Foreign investment policy for LLP firms under review

Written by Neha Pal | New Delhi | Updated: Jul 29 2009, 04:34am hrs
The government has decided to clarify the foreign investment rules under the new limited liability partnership (LLP) framework. An official confirmed to FE that the ministry of corporate affairs has urged the department of industrial policy & promotion to work out the necessary guidelines as foreign investors are asking for clarity. The haste follows clearance of the tax treatment for LLPs in Budget 2009-10.

There is need for the government to introduce FDI norms for foreign investors who want to invest in LLPs. There are changes required in sector-specific norms. There is need for amendments to legislation covering professionals, like the Chartered Accountant Act, Company Secretary Act and Advocate Act, as they will need to recognise LLPs, said Rajan Gupta, a partner with corporate law firm FoxMandal Little.

Recognising the potential of the framework, industry chamber Ficci has asked for LLP legislation to be aligned with other economic legislation, as well as for appropriate amendments to be made to FDI guidelines and the Foreign Exchange Management Act.

According to the ministry official, Foreign investors want clarity on the FDI norms. They want to know how much foreign investment can be channeled into an LLP depending upon the different sectors. Since most of the seed capital for new ventures will come from abroad, the foreign investment guidelines are important, the official added.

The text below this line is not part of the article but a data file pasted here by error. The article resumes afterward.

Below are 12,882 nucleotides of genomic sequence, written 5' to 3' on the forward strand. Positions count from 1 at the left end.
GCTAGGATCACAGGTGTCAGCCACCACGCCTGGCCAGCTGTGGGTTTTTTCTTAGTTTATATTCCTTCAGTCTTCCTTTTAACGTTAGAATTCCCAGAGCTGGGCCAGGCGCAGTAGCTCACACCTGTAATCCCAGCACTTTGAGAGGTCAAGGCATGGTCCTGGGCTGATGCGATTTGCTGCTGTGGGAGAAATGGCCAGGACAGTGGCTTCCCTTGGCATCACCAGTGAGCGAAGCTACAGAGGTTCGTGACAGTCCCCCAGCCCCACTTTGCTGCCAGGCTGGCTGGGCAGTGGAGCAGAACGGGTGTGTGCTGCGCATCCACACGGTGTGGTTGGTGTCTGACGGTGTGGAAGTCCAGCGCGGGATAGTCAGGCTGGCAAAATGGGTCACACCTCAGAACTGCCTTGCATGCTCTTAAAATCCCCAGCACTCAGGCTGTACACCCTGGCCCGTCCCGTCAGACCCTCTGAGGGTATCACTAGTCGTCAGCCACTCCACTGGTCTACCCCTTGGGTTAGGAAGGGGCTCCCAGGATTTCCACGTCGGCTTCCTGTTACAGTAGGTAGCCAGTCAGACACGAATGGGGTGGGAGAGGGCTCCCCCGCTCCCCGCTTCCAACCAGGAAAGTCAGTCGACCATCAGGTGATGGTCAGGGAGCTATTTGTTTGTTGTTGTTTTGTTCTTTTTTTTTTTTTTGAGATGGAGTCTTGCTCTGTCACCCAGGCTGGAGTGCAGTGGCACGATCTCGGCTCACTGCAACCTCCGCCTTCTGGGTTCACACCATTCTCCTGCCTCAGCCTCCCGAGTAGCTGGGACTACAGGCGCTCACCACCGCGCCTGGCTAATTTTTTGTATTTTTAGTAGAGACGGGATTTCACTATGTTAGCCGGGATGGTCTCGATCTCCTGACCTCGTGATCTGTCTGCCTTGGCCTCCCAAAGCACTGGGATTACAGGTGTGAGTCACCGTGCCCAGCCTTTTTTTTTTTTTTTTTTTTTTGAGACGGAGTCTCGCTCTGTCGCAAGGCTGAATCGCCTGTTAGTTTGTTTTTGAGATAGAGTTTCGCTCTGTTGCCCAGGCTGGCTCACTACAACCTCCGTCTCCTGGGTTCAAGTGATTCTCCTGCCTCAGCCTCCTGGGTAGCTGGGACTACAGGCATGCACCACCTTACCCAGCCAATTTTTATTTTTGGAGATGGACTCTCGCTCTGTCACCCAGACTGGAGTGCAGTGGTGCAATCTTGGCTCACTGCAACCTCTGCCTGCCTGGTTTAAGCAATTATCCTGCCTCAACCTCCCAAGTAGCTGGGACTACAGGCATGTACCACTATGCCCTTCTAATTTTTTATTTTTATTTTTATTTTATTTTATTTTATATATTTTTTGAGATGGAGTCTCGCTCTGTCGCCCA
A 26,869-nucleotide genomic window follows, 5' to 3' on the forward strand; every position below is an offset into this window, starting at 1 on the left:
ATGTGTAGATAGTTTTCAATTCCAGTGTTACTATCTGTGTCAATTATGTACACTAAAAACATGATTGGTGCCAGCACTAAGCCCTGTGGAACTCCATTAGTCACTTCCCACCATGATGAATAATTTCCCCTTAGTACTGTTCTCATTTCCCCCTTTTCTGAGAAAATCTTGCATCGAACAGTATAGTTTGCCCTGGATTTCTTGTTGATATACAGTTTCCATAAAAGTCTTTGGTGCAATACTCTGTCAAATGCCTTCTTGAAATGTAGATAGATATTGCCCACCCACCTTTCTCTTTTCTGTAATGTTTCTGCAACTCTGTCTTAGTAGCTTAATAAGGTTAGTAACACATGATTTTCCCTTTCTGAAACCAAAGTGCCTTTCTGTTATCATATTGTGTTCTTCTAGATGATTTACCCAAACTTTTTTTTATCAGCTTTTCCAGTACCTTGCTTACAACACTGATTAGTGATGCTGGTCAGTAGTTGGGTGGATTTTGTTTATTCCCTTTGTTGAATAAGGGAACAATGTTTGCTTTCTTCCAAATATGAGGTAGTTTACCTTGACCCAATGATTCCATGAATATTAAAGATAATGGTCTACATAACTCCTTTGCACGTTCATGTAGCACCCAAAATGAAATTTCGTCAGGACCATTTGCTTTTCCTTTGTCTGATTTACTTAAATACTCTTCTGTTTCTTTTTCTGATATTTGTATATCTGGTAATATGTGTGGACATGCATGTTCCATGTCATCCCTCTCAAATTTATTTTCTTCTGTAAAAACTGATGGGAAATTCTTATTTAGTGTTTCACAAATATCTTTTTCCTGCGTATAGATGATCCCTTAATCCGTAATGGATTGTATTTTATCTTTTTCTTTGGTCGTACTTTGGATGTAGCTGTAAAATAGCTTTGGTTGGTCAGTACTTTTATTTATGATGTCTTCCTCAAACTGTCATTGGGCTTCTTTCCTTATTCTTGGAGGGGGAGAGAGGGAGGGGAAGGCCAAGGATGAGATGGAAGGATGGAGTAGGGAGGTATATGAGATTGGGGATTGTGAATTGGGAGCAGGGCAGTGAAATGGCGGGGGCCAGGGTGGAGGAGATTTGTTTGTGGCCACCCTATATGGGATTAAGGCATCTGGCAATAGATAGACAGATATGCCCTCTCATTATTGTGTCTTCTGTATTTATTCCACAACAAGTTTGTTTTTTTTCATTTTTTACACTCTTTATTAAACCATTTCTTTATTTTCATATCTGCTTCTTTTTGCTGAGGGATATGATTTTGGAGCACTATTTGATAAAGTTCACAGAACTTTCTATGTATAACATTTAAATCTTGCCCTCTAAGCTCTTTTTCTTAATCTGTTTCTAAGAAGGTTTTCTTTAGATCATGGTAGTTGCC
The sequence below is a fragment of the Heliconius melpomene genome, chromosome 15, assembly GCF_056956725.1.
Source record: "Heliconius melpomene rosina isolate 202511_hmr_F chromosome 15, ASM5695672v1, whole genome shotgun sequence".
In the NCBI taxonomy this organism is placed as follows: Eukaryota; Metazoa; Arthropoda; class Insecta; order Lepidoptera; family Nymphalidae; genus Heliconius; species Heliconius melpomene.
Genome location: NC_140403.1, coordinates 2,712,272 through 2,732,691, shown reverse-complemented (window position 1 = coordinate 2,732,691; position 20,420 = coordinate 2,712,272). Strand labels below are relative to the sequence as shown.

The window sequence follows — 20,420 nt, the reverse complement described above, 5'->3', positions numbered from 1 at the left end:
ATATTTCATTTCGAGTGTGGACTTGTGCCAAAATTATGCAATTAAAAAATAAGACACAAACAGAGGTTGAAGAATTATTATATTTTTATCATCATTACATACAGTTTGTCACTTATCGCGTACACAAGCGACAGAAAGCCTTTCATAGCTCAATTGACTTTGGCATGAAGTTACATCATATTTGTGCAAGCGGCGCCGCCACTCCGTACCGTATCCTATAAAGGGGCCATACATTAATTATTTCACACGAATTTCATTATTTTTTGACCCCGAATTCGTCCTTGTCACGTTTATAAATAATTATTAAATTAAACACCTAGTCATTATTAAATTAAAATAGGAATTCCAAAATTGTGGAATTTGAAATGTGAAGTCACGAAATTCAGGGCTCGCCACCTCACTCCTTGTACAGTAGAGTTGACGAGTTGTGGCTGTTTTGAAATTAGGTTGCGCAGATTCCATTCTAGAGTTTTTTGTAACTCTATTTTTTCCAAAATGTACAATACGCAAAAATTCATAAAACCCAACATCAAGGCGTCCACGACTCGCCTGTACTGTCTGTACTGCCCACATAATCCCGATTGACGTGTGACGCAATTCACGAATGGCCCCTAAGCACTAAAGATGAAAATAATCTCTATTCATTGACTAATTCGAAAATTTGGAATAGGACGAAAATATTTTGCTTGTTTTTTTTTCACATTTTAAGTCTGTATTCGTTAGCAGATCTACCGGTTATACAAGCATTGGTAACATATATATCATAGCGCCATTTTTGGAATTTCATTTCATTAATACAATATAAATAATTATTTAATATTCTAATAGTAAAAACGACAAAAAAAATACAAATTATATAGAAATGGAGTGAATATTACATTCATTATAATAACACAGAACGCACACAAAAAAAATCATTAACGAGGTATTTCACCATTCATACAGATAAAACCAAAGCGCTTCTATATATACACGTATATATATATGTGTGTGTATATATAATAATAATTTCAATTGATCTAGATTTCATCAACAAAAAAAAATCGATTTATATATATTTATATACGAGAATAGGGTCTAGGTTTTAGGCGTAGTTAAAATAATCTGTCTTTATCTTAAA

The official said that LLPs would soon become an important route for many international investors in areas such as accounting, auditing and taxation services, and therefore are expected to attract large foreign investments to India. The LLP framework overcomes difficulties faced by global investors in building business relations and offers the advantage of limited liability wherein one partner will not be held accountable for the actions of another partner.

Experts are of the view that any changes will have to be made in sector-specific FDI norms. For instance, foreign firms cannot currently carry out audits in India. But a foreign investor would be able to invest in an LLP that provides auditing services provided the necessary changes are made to the Chartered Accountant Act.

The government, therefore, needs to specify the sectors where FDI would be allowed. At present, partnership firms are not allowed to carry out banking or insurance business, either. The government also needs to make clear what the FDI cap would be and how it would be computed.

There are at present 63 LLPs listed with the registrar of companies. However, with the new tax structure unveiled in the Budget and once FDI guidelines are announced, that number is expected to rise manifold.